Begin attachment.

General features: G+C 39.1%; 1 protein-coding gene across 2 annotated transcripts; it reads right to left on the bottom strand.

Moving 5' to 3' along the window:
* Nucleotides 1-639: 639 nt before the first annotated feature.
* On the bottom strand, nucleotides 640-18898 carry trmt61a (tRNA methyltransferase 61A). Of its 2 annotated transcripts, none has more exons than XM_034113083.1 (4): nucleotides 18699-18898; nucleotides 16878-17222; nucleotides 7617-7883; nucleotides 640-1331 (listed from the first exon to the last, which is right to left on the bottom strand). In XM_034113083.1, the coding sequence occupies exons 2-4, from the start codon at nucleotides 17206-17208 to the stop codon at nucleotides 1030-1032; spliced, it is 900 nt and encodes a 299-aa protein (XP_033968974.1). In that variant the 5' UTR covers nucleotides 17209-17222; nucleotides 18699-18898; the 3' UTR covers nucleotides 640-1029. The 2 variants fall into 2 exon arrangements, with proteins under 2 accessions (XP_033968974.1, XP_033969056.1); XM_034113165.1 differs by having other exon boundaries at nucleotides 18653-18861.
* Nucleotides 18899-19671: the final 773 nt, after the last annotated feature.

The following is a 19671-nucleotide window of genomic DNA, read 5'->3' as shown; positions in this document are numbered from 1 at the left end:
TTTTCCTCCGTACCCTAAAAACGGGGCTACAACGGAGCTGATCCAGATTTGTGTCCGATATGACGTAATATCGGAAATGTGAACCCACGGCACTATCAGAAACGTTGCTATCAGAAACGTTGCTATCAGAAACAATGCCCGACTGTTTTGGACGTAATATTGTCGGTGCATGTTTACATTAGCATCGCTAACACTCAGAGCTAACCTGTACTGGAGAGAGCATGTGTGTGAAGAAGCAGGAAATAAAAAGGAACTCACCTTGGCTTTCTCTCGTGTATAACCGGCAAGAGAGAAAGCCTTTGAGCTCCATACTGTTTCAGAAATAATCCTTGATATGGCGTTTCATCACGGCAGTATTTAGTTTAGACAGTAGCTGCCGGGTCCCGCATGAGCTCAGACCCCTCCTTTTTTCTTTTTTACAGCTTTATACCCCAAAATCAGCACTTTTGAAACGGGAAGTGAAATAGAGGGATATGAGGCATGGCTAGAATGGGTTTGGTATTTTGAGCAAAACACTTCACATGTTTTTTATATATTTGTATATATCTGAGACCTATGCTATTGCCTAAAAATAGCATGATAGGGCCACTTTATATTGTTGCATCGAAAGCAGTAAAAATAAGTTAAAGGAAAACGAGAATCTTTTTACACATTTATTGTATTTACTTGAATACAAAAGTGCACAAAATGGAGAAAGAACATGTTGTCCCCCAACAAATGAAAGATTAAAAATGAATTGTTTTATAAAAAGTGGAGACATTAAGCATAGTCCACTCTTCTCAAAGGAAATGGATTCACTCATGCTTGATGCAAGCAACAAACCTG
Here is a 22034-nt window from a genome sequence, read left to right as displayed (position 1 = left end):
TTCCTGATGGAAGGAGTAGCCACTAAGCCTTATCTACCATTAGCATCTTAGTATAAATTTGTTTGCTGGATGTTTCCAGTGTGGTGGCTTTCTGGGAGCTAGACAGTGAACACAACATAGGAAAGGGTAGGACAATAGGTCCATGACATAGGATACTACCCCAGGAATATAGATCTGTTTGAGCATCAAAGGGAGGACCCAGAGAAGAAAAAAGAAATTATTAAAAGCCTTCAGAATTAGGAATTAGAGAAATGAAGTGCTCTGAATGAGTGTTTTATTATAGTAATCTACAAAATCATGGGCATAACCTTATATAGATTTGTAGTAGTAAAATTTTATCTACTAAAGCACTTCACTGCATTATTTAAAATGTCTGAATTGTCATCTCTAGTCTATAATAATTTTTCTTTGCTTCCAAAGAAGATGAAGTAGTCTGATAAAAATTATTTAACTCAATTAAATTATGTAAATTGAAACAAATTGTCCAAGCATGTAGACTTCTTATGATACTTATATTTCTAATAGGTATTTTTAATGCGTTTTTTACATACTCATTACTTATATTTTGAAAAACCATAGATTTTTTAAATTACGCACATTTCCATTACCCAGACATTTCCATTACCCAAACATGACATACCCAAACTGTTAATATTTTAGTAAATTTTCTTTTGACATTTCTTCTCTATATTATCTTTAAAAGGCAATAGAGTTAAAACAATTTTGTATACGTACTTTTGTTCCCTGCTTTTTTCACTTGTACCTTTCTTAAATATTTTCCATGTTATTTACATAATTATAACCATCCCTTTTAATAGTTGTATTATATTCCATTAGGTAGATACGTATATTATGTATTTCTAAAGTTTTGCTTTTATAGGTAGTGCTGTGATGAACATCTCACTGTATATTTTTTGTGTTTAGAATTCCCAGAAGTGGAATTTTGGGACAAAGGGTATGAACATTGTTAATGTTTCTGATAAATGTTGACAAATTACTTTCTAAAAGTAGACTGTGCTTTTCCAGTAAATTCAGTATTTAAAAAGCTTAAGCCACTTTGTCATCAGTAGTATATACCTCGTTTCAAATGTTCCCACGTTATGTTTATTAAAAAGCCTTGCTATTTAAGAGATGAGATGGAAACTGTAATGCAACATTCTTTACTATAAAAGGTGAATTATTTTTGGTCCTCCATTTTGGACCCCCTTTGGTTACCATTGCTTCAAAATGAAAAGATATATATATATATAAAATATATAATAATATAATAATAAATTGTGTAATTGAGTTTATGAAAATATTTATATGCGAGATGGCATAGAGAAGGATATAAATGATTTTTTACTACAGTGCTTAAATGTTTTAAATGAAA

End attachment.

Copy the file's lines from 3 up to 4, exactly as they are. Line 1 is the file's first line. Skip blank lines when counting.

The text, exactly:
* Nucleotides 1-639: 639 nt before the first annotated feature.
* On the bottom strand, nucleotides 640-18898 carry trmt61a (tRNA methyltransferase 61A). Of its 2 annotated transcripts, none has more exons than XM_034113083.1 (4): nucleotides 18699-18898; nucleotides 16878-17222; nucleotides 7617-7883; nucleotides 640-1331 (listed from the first exon to the last, which is right to left on the bottom strand). In XM_034113083.1, the coding sequence occupies exons 2-4, from the start codon at nucleotides 17206-17208 to the stop codon at nucleotides 1030-1032; spliced, it is 900 nt and encodes a 299-aa protein (XP_033968974.1). In that variant the 5' UTR covers nucleotides 17209-17222; nucleotides 18699-18898; the 3' UTR covers nucleotides 640-1029. The 2 variants fall into 2 exon arrangements, with proteins under 2 accessions (XP_033968974.1, XP_033969056.1); XM_034113165.1 differs by having other exon boundaries at nucleotides 18653-18861.